Home Authors Posts by Abigail Higgins
When a solitary bulb goes for more than $1,000, gardening has become a competitive sport.
Evergreens provide relief from the mid-winter monochromatic landscape, while seed ordering offers hope for the future.
Starting about now, stored vegetables are likely to start sprouting.
Most years, gardens would be covered by snow by now, or turned under, but this is 2012 and who knows what's going on.
Mulching is like a buying an insurance policy for your plants and garden, buffering them against unknown risks.
While kale and root crops extend this season, local gardeners are planning for the next one.
The unseasonable weather reminds gardeners that their work is never finished, really.
Increasing yield, using what's available, and trying new recipes keeps some gardeners continually satisfied.
Eighteenth annual Barn Raisers' Ball, Saturday 7:30 to 10 pm at the Ag Hall.
Elusive bats, fluttering at dusk, their Hallowe'en shapes silhouetted against the dying light, symbolize how much of the quotidian is unknown to us.
Today, with forethought, it is unnecessary to kiss goodbye fresh, homegrown vegetables, especially healthful greens.
Some gardeners throw in the trowel about now, but there are plenty of seasonal options when it comes to color.
With no significant rain in a month, Island flora is dangerously stressed when it needs to be tough going into the dark months.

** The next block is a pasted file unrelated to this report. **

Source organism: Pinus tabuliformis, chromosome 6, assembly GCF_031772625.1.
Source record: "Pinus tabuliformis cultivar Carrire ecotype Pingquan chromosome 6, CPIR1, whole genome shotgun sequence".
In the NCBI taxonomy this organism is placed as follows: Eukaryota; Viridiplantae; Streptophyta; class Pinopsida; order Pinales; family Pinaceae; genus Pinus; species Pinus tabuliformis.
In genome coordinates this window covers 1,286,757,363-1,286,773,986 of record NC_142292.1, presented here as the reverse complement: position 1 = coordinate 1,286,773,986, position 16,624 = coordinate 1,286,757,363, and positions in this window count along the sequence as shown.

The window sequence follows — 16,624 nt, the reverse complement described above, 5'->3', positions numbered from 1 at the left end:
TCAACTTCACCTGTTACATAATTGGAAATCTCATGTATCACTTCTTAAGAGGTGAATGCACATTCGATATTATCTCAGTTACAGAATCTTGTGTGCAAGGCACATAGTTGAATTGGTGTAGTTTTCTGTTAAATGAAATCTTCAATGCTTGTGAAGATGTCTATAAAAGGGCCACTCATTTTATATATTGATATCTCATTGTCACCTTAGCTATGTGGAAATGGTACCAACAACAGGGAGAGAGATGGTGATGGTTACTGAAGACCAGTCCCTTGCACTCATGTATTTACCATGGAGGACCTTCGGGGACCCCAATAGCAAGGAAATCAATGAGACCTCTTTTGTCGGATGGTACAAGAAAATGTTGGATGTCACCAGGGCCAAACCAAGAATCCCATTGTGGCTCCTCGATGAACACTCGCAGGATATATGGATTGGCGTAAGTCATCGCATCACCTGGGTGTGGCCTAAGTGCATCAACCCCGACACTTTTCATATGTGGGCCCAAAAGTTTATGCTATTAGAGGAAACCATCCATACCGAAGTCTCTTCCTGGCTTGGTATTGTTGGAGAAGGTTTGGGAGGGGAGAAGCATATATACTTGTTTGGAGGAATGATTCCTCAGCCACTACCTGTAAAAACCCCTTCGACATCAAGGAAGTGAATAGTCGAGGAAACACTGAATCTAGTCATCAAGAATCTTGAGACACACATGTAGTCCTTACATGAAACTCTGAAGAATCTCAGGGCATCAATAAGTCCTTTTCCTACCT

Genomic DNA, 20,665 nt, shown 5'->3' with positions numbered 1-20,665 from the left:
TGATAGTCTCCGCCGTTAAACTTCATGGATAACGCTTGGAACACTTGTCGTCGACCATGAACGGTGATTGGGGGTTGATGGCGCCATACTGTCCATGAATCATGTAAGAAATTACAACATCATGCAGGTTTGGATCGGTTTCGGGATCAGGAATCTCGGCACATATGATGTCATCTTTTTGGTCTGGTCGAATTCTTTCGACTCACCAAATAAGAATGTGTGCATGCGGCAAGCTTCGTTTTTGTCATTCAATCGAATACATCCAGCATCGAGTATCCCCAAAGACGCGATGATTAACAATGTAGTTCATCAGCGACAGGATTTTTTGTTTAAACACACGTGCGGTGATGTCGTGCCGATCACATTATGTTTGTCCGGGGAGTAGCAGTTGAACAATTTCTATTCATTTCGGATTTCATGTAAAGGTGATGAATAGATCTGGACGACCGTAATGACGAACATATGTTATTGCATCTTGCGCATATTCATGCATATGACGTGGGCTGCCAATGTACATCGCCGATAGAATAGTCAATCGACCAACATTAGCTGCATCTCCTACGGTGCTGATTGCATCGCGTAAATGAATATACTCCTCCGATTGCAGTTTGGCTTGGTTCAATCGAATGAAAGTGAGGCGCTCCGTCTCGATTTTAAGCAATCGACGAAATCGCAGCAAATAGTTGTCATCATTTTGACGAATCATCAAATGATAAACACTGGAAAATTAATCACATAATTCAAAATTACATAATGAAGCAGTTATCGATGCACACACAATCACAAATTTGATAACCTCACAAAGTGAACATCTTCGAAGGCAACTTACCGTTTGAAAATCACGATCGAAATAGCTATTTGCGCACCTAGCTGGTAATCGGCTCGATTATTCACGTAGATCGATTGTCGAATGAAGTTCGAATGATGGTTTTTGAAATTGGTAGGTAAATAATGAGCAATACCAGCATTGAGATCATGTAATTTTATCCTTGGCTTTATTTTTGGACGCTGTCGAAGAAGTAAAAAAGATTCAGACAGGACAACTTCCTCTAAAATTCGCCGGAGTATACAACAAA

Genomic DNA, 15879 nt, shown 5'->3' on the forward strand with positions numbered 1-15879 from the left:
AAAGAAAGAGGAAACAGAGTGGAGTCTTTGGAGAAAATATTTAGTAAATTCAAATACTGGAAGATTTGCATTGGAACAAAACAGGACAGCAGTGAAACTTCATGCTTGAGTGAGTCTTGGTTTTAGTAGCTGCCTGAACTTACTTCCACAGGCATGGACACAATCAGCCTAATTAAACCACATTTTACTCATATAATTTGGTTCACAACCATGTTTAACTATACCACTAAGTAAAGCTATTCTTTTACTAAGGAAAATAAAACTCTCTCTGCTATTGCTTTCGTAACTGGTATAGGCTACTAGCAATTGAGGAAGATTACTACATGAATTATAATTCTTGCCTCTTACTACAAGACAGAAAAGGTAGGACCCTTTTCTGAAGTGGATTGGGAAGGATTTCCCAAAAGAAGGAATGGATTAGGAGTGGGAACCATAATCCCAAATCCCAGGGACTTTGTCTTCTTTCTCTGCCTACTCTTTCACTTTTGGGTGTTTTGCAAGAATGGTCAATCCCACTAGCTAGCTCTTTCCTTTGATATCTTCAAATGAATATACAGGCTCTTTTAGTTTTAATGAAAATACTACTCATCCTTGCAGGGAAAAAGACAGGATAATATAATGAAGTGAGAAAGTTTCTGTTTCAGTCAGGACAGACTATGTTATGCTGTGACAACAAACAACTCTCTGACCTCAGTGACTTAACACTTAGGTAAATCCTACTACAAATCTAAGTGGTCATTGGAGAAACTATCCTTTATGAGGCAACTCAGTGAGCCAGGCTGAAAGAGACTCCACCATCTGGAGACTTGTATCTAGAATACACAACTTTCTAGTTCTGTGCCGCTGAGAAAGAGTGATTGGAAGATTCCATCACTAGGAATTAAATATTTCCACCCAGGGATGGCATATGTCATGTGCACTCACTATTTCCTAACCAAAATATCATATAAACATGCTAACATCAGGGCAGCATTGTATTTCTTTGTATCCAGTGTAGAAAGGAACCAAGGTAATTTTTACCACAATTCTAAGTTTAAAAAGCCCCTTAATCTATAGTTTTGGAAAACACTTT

All the signs point to it: pesky yellow jackets, heavy dewfall, the katydid and cricket chorus, roadside banks of goldenrod. Summer is cresting and Labor Day looms.
While making last-minute preparations for the Fair, the author recalls Jane Newhall and Ozzie Fischer, two Fair pillars who are no longer with us.
Have actually spent much of my weekend working in the garden, instead of writing about Working in the Garden.
With needed mid-season TLC, gardens can be replanted with autumn vegetables. And consider raising fruit in the future.
Vegetable gardeners shift to nurturing maturing plants and planning for fall crops. Roses need attention, too, and watch out for invasives.
Bill and Betty Haynes stand among tomatoes and spinach on June 19, when they opened their vegetable garden to fellow members of Homegrown, the Martha's Vineyard Agricultural Society vegetable gardeners' collaborative.
This has been a wonderful year for rhododendrons, the plants appearing to be at capacity for numbers of flower trusses.